By Manish Kumar, MPH, MS, Senior Technical Specialist, Health Systems Strengthening, MEASURE Evaluation, University of North Carolina at Chapel Hill and Kate Jackson, Research Manager, AHIMA Foundation
Strengthening the capacity of health information professionals is crucial for enhancing the performance of health information systems. Two organizations that aim to strengthen health information professionals globally are addressing this challenge.
The MEASURE Evaluation project, led by the University of North Carolina at Chapel Hill, aims to build the core competencies of health information professionals involved in routine health information systems (RHIS) in low- and middle-income countries. The American Health Information Management Association (AHIMA) and the AHIMA Foundation focus on creating standard curricula for health information professionals, including those working in health information management, health informatics, and health information and communications technology.
Along with a number of global partners, including the World Health Organization (WHO), the MEASURE Evaluation Project is currently collaborating on the development of an RHIS strengthening curriculum. The RHIS curriculum outlines core RHIS competencies and offers a systematic learning opportunity to impart the knowledge and skill required for those in the health workforce engaged in RHIS strengthening in low- and middle-income countries.
We think that the RHIS curriculum under development will contribute to improved performance of health information professionals and ultimately add value to the overall performance of health systems. And it is timely: we believe that capacity development of health information professionals is garnering increased attention at important forums. For example, strengthening the health informatics workforce was one of the key issues deliberated by delegates attending the American Health Informatics Association 2015 Symposium in San Francisco in November.
While MEASURE Evaluation’s work is focused on strengthening national health information systems in collaboration with national and international organizations, AHIMA and the AHIMA Foundation have focused on the development of global, standard curricula for health information professionals through efforts funded by the U.S. Department of Commerce’s International Trade Administration’s Market Development Cooperator Program.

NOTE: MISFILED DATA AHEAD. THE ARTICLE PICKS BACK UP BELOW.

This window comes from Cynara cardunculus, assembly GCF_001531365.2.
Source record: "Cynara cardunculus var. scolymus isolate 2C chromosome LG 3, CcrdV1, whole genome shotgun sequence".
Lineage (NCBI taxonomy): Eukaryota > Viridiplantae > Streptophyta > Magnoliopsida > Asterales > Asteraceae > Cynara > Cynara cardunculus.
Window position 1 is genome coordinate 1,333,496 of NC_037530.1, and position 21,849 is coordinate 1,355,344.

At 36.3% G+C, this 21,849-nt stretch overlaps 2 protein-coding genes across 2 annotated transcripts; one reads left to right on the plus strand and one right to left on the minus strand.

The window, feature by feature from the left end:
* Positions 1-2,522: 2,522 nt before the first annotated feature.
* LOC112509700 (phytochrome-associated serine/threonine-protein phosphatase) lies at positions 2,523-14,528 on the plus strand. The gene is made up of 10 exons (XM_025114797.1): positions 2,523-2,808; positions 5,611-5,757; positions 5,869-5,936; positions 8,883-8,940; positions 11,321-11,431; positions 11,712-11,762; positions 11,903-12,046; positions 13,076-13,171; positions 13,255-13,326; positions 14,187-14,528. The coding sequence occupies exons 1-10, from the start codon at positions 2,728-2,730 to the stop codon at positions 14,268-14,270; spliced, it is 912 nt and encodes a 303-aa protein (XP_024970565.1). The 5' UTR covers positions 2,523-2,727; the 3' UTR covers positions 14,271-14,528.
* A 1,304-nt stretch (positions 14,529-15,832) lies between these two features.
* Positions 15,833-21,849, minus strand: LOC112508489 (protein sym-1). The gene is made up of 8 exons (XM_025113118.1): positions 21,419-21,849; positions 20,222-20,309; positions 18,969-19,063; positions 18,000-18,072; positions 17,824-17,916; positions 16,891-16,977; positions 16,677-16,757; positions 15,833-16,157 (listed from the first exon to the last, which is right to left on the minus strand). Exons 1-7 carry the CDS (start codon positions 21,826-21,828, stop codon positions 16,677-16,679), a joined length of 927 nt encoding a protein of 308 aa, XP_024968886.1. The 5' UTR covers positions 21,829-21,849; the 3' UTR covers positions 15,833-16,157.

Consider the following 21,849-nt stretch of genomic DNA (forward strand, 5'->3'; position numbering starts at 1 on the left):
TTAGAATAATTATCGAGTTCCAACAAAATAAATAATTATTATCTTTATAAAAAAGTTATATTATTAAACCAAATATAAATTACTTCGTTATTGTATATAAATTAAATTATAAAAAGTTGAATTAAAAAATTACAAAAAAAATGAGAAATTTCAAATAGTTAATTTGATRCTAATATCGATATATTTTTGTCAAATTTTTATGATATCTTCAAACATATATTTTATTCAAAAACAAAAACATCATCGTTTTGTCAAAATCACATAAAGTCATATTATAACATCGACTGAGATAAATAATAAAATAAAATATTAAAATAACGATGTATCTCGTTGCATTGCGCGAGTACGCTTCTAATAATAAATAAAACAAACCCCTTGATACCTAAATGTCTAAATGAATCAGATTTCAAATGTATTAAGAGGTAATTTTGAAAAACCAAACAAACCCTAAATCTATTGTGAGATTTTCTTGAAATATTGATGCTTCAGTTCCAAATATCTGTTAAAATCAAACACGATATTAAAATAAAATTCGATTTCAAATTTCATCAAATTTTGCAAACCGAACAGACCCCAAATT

Together, we recognize the growing need for these educational standards, workforce training, and professional resources in the low- and middle-income countries, and are committed to ensuring that health information practices worldwide are governed by appropriate quality standards.
The inextricable link between academic and workforce competencies is also recognized by AHIMA’s global curricula initiative, which brings together leaders in the academic and workforce realms from global health information communities to guide the development of these foundational curricula. To this end, AHIMA and the Global Health Workforce Council recently released the Global Academic Curricula Competencies for Health Information Professionals. The document outlines key domains of HIM, HI, and HICT.
Contributing to such efforts, an international expert working group convened by AHIMA and involving MEASURE Evaluation experts has published a role mapping document that serves as a resource for use in determining how domains within the Global Academic Curricula Competencies for Health Information Professionals map to occupational roles.
The role mapping document outlines key competencies related to the expected job responsibilities for a particular job position. It also offers practical guidance for adapting or developing new job functions by combining the required competencies to meet evolving organization needs and priorities. The list of roles provided in the resource document focuses on health informatics, health ICT, and health information management disciplines.
AHIMA is also leading the work of the Global Health Workforce Council and working with global leaders in the health information professions of HIM, HI, and HICT to adopt the global curricula competencies. These leadership initiatives of AHIMA assume greater significance given that AHIMA is also the secretariat to the ISO/Technical Committee 215 on Health Informatics (ISO/TC215) as administrator of the United States Technical Advisory Group, the delegation representing the United States to ISO/TC215.
We strongly believe that the efforts of MEASURE Evaluation, AHIMA, and the AHIMA Foundation to develop the capacity of health information professionals are creating a solid foundation for expanding such efforts at country level.
For more information
MEASURE Evaluation, a flagship project of the U.S. Agency for International Development (USAID), focuses on strengthening health information systems and robust evaluation for better use of data for decision making. See www.measureevaluation.org or http://www.cpc.unc.edu/measure/our-work/health-information-systems.